Sarah Blake’s The Postmistress shows how we bear the fact that war goes on around us while ordinary lives continue. Filled with stunning parallels to today, it is a remarkable novel.

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Quotes & Awards

  • To open Blake's novel of World War II and the convergence of three strong women is to enter a slipstream, so powerful are its velocity, characters, and drama. How can you resist Frankie Bard, an American journalist of gumption and vision who is bravely reporting on the Blitz from London? Her distinctive voice and audacious candor are heard on radios everywhere on the home front, including Cape Cod, where Iris James, in love for the first time at 40, keeps things shipshape at a small-town post office. The third in Blake's triumvirate of impressive women, Emma, the waiflike wife of the town's doctor, is not as obvious a candidate for heroism until a tragedy induces her husband to join the war effort. As Frankie risks her life to record the stories of imperiled Jews, Iris and Emma struggle to maintain order as America goes reluctantly to war. Blake raises unsettling questions about the randomness of violence and death, and the simultaneity of experience--how can people frolic on a beach while others are being murdered? Matching harrowing action with reflection, romance with pathos, Blake's emotional saga of conscience and genocide is poised to become a best-seller of the highest echelon. Donna Seaman, ALA Booklist, Starred review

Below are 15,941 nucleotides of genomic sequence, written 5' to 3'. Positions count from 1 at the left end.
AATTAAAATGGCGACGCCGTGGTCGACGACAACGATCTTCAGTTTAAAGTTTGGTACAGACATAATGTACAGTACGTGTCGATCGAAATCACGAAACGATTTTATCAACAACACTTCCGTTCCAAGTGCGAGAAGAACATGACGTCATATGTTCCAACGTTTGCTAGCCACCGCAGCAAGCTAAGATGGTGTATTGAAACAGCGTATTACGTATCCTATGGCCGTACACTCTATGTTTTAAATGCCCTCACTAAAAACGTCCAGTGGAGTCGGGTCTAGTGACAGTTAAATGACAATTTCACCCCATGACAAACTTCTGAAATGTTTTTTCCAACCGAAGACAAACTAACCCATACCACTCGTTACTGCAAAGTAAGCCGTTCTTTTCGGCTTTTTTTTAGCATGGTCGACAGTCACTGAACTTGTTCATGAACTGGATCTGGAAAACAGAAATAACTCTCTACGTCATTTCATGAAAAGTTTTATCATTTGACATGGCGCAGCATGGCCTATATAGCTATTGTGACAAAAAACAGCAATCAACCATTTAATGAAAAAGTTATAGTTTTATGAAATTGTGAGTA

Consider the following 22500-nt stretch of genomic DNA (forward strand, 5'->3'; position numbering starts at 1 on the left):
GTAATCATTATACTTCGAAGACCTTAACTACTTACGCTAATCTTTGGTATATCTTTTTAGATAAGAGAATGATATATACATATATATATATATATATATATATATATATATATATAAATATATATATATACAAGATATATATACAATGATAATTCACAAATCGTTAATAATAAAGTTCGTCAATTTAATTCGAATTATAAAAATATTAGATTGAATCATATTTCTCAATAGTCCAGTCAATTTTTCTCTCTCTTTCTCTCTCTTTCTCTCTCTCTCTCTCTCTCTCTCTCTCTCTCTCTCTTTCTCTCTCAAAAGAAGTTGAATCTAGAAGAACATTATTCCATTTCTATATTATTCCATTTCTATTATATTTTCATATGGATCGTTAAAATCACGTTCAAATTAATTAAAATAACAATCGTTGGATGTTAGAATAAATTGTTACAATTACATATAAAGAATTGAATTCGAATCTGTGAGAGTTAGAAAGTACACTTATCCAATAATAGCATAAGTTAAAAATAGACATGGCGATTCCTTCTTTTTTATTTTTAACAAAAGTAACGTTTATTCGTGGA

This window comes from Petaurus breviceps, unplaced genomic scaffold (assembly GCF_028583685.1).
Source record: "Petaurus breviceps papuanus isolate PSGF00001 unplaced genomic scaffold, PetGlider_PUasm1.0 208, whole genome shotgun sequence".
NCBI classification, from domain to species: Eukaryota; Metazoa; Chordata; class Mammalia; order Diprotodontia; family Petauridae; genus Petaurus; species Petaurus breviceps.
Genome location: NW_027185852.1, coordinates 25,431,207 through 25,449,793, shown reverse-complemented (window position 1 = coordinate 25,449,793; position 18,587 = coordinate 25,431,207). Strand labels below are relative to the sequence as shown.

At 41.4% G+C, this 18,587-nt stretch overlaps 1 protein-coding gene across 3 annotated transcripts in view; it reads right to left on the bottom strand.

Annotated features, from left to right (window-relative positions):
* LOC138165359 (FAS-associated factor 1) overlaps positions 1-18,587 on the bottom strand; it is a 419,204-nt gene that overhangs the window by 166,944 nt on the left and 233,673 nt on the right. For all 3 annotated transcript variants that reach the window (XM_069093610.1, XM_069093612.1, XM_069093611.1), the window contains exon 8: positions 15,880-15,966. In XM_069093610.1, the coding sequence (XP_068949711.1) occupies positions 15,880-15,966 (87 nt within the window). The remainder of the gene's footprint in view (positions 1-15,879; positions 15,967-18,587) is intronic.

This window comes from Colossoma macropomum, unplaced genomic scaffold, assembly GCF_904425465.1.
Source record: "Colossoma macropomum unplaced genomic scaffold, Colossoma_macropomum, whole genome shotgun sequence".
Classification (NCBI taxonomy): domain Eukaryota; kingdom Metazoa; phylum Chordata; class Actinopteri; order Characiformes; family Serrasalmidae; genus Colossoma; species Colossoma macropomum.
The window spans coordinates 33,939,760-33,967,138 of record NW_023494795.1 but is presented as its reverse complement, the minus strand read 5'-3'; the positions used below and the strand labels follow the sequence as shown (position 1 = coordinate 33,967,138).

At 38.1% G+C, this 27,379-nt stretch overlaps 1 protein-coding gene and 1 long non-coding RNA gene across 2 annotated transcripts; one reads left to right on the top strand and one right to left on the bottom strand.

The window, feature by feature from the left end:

• Even readers who don't think they like historical novels will love this one and talk it up to their friends. Highly recommended for all fans of beautifully wrought fiction. Library Journal, Starred Review
  • “There’s both exquisite pain and pleasure to be found in these pages, which jump from the mass devastation in Europe to the intimate heartaches of an American small town. As a war rages, and the baby in Emma’s belly grows, Frankie and Iris must answer an impossible question: When and how, if at all, should life-altering news be delivered?”

    Entertainment Weekly

  • “A splendid novel about the power of words to change people and the world…Its spark comes from its enduring message about the need for humanity to step up and fight anyone and anything that threatens our fragile moral code…In 2010, The Postmistress may stand alone, as did Kathryn Stockett’s The Help in 2009, as a refreshingly honest novel about how a handful of people can help change the world.”